Rep. Omar defends not backing 'Armenian genocide' bill

DAILY SABAH WITH AA
ISTANBUL
Published 30.10.2019 15:38
Updated 30.10.2019 16:57
Rep. Ilhan Omar of Minnesota attends the memorial service for Rep. Elijah Cummings at the U.S. Capitol in Washington, Oct. 24, 2019. (EPA Photo)
Rep. Ilhan Omar of Minnesota attends the memorial service for Rep. Elijah Cummings at the U.S. Capitol in Washington, Oct. 24, 2019. (EPA Photo)

Muslim Congresswoman Ilhan Omar on Tuesday defended her decision to oppose a U.S. House resolution recognizing 1915 events as "genocide" against Armenians.

The U.S. first needs to worry about "earlier mass slaughters" including "the transatlantic slave trade and Native American genocide," Rep. Omar of Minnesota said in a statement late Tuesday.

These "historical crimes against humanity... took the lives of hundreds of millions of indigenous people," she added.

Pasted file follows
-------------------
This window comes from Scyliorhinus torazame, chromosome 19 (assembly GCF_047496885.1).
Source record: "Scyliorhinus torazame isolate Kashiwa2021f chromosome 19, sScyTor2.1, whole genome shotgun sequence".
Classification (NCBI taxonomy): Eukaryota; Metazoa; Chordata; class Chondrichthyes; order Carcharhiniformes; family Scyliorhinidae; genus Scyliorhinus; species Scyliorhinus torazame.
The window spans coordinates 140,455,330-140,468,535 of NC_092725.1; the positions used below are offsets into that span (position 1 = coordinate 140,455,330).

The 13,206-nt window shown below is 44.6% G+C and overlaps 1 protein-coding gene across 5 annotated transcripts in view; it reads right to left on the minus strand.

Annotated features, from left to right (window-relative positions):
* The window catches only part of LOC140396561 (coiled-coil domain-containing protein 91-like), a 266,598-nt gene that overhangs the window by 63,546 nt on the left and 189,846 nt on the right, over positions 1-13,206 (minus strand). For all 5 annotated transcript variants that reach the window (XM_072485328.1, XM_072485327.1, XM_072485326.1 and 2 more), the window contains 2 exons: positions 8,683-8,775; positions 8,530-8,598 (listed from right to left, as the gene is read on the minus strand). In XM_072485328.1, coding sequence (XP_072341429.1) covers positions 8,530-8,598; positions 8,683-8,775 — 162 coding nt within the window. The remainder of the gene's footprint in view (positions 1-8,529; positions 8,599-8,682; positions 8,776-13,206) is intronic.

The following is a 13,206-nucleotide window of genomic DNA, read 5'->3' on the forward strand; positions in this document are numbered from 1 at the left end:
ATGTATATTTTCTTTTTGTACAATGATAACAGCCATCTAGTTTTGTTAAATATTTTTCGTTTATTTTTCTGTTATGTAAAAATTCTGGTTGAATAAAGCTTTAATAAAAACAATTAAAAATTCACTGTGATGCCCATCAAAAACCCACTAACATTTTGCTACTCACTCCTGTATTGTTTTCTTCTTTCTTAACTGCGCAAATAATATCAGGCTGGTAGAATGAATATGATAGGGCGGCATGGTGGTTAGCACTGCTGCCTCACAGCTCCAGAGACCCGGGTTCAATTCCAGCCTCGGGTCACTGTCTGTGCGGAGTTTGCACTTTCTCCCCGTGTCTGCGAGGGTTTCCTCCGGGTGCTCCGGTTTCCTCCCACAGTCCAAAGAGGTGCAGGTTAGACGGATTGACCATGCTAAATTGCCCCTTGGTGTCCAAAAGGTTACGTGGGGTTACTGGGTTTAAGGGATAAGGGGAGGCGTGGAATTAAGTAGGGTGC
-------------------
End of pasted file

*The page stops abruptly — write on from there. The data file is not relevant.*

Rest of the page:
According to Ward Churchill, a professor of ethnic studies at the University of Colorado, the reduction of the North American Indian population from an estimated 12 million in 1500 to barely 237,000 in 1900 represents a "vast genocide... the most sustained on record."

David E. Stannard, a historian at the University of Hawaii, said Native Americans had undergone the "worst human holocaust the world had ever witnessed... consuming the lives of countless tens of millions of people."

During the adoption of the resolution, Omar voted "present," along with Rep. Eddie Bernice Johnson of Texas and Rep. Paul Gosar of Arizona.

She stressed that "recognition of genocide should not be used as cudgel in a political fight."

"It should be done based on academic consensus outside the push and pull of geopolitics," Omar added.

The House's move is seen as a clear rebuke to NATO ally Turkey in the wake of its anti-terror operation in northern Syria.

Turkish officials have condemned the House resolution, while Turkish Foreign Ministry summoned U.S. Ambassador David Satterfield to express Ankara's strong opposition to the bill.

Turkey objects to the presentation of the 1915 incidents as a "genocide," rather calling them a tragedy in which both Turks and Armenians suffered casualties in the heat of World War I.

Ankara has repeatedly proposed the creation of a joint commission of historians from Turkey and Armenia under the supervision of international experts to examine the issue.

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